NCCP provides relief to 300 households affected by COVID 19

9th April 2020

ACT Alliance member the National Council of Churches in the Philippines (NCCP) has launched a response to support 300 households of the Navotas community who had been affected by lockdowns to stop the spread of COVID-19.  NCCP distributed food and hygiene kits to the vulnerable families to help them weather this pandemic.

In response to the COVID-19 pandemic, the government of the Philippines implemented a 30-day enhanced community quarantine in Luzon, the country’s largest and most populous island, starting on March 14th. The enhanced community quarantine period has since been extended to April 30th and continues to be enforced by police officers and military personnel.

The lockdown has required businesses, markets, and transportation to suspend their services, while food and other essential services continue to be regulated by the government. For the duration of the lockdown, each family is issued a ‘quarantine pass’, allowing just one person to leave their home at a time to purchase food, medicine or to engage in other essential activities.

The extended lockdown period has particularly impacted lower-income families who are reliant on their daily earnings for survival, for example, jeepney drivers and market vendors, to name a few. These most vulnerable people are the ones NCCP has reached out to with their response.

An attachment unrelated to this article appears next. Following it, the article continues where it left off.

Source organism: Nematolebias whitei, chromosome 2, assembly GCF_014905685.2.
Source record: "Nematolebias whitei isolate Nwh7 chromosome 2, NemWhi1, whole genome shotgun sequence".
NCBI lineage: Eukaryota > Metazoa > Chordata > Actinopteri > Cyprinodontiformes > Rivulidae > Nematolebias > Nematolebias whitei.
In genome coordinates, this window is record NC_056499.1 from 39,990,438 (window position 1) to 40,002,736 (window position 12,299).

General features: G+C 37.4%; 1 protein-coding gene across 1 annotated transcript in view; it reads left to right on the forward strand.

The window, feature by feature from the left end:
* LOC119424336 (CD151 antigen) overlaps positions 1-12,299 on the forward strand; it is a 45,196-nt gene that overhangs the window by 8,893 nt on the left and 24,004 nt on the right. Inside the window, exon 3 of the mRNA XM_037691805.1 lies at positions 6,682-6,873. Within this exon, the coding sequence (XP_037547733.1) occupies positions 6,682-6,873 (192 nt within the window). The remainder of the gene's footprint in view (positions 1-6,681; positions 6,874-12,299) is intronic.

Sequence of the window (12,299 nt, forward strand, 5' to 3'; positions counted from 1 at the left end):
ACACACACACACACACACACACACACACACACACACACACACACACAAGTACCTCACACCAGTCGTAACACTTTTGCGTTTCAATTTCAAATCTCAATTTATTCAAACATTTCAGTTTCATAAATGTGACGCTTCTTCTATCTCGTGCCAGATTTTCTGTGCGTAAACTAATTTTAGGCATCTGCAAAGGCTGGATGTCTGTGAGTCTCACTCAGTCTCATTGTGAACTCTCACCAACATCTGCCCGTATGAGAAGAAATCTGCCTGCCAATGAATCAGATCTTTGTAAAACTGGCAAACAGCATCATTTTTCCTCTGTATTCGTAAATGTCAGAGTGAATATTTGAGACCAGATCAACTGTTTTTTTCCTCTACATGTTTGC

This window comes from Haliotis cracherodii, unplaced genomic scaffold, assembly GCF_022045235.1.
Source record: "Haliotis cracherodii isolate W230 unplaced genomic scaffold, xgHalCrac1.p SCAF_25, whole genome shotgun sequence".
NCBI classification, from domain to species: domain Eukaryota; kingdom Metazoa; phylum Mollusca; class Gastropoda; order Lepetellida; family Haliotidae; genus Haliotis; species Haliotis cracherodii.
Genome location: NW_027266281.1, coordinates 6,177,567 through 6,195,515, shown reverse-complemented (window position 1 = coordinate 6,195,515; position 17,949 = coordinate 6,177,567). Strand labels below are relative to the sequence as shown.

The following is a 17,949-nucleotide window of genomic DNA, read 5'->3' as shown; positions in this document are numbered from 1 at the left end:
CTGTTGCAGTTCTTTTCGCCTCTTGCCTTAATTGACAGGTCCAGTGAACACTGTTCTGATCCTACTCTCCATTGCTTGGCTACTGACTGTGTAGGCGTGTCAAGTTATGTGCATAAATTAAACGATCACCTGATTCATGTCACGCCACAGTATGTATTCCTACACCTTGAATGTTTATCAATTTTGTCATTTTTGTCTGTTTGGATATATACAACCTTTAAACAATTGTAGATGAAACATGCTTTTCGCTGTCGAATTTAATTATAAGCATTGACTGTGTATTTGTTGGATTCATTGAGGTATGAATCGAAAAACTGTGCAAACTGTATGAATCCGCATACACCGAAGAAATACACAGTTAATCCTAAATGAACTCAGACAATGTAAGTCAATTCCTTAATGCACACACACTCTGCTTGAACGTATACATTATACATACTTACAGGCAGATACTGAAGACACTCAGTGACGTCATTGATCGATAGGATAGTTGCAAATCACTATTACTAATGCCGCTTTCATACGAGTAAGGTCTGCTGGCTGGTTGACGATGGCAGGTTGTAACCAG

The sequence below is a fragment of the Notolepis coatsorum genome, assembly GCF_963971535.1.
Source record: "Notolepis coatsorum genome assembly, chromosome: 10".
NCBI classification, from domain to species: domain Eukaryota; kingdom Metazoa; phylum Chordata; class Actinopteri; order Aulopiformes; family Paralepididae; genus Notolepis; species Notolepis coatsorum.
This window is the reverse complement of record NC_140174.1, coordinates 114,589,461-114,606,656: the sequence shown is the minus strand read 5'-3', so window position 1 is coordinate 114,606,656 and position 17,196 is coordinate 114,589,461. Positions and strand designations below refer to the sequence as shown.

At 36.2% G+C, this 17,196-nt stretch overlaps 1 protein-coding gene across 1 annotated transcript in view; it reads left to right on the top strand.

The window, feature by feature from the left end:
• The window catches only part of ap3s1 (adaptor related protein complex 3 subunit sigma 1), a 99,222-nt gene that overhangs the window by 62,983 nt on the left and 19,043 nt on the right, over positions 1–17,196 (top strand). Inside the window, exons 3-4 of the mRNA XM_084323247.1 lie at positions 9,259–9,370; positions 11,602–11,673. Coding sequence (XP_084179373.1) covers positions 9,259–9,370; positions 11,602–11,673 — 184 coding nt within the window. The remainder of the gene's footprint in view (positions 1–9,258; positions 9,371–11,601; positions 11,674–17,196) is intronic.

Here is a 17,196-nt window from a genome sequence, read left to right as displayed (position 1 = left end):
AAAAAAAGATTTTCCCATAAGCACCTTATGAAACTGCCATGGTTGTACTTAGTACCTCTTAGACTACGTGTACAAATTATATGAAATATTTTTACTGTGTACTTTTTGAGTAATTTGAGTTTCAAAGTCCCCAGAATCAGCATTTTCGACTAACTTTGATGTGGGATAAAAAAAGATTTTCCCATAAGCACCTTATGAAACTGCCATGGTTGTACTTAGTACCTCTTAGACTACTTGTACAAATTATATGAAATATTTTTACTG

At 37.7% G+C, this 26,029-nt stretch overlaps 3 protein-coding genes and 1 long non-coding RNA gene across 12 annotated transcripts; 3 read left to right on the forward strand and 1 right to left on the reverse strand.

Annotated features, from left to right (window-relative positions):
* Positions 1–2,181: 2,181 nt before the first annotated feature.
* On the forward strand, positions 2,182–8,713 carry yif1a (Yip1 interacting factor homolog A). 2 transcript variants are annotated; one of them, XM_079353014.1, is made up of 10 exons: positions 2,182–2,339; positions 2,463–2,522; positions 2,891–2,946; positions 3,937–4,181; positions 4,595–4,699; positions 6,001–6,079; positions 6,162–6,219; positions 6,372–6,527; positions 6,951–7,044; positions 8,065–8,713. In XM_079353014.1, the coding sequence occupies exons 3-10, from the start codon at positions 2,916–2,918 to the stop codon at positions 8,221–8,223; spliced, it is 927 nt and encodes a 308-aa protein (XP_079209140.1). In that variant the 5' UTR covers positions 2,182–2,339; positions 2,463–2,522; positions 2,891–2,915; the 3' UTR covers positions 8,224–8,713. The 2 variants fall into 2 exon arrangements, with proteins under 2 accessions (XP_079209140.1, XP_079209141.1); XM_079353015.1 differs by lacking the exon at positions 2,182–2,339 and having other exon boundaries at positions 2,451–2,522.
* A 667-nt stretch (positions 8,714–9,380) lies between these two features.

The Navotas community is located near the country’s oldest fishing port, so many residents rely on the industry for employment as fish hauliers, vendors and tricycle drivers, all of whom have had to stop working during the pandemic and are no longer receiving a daily wage.

It has been over three weeks since low-income communities were informed that they would receive assistance from their local government units; however, many families have not yet been assisted. While some families have received support from their local governments, many have noted that the food packs that they received would only support them for two to three days.

“Unless the poor are considered and provided with economic relief and unless medical services are enhanced and made accessible for them, the community quarantine in whatever form will defeat itself. This will just lead us to further humanitarian crisis,” said Bishop Reuel Norman O. Marigza, NCCP’s General Secretary.

NCCP’s food kits consisted of 10 kgs of rice, dried fish, mung beans, salt, sugar, canned foods, and cooking oil. The food kits are anticipated to support a family of five for 7-10 days. The hygiene kits consisted of soap, detergent, rubbing alcohol, disinfectant cleaning solution and face masks.

To avoid over-crowding during relief distribution, NCCP and its ecumenical partner organization, Task Force DAMBANA divided the families into clusters. Each cluster had one designated leader and an assistant who were the only ones authorized to pick up and deliver the relief kits to their community members.

For more information on the various responses of NCCP and local member churches sharing hope amidst the crisis, check out the hashtag #ShareYourMinistry campaign on Facebook.


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